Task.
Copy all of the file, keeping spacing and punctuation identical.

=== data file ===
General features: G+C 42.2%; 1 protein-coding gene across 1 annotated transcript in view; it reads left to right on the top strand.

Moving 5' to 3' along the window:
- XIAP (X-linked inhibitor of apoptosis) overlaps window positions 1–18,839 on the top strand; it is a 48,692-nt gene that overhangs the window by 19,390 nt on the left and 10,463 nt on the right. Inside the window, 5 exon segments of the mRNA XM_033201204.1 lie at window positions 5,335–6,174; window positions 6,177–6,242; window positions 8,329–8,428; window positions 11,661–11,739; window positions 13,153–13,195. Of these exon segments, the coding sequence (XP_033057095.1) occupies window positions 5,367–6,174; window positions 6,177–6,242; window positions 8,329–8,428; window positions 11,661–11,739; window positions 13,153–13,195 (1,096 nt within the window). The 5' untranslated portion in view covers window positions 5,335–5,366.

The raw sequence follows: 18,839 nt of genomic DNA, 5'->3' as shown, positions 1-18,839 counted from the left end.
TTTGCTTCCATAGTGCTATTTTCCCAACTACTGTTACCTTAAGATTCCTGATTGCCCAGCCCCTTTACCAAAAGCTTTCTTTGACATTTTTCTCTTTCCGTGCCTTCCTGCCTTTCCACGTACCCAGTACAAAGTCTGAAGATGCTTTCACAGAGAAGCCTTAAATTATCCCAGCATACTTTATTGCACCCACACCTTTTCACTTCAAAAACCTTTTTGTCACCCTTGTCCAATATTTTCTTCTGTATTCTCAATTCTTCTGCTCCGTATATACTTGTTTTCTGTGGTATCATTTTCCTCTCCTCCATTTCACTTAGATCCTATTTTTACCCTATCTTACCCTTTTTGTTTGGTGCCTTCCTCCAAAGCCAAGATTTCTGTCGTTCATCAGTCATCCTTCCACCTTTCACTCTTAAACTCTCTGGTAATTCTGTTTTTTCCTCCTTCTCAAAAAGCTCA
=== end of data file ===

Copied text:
General features: G+C 42.2%; 1 protein-coding gene across 1 annotated transcript in view; it reads left to right on the top strand.

Moving 5' to 3' along the window:
- XIAP (X-linked inhibitor of apoptosis) overlaps window positions 1–18,839 on the top strand; it is a 48,692-nt gene that overhangs the window by 19,390 nt on the left and 10,463 nt on the right. Inside the window, 5 exon segments of the mRNA XM_033201204.1 lie at window positions 5,335–6,174; window positions 6,177–6,242; window positions 8,329–8,428; window positions 11,661–11,739; window positions 13,153–13,195. Of these exon segments, the coding sequence (XP_033057095.1) occupies window positions 5,367–6,174; window positions 6,177–6,242; window positions 8,329–8,428; window positions 11,661–11,739; window positions 13,153–13,195 (1,096 nt within the window). The 5' untranslated portion in view covers window positions 5,335–5,366.

The raw sequence follows: 18,839 nt of genomic DNA, 5'->3' as shown, positions 1-18,839 counted from the left end.
TTTGCTTCCATAGTGCTATTTTCCCAACTACTGTTACCTTAAGATTCCTGATTGCCCAGCCCCTTTACCAAAAGCTTTCTTTGACATTTTTCTCTTTCCGTGCCTTCCTGCCTTTCCACGTACCCAGTACAAAGTCTGAAGATGCTTTCACAGAGAAGCCTTAAATTATCCCAGCATACTTTATTGCACCCACACCTTTTCACTTCAAAAACCTTTTTGTCACCCTTGTCCAATATTTTCTTCTGTATTCTCAATTCTTCTGCTCCGTATATACTTGTTTTCTGTGGTATCATTTTCCTCTCCTCCATTTCACTTAGATCCTATTTTTACCCTATCTTACCCTTTTTGTTTGGTGCCTTCCTCCAAAGCCAAGATTTCTGTCGTTCATCAGTCATCCTTCCACCTTTCACTCTTAAACTCTCTGGTAATTCTGTTTTTTCCTCCTTCTCAAAAAGCTCA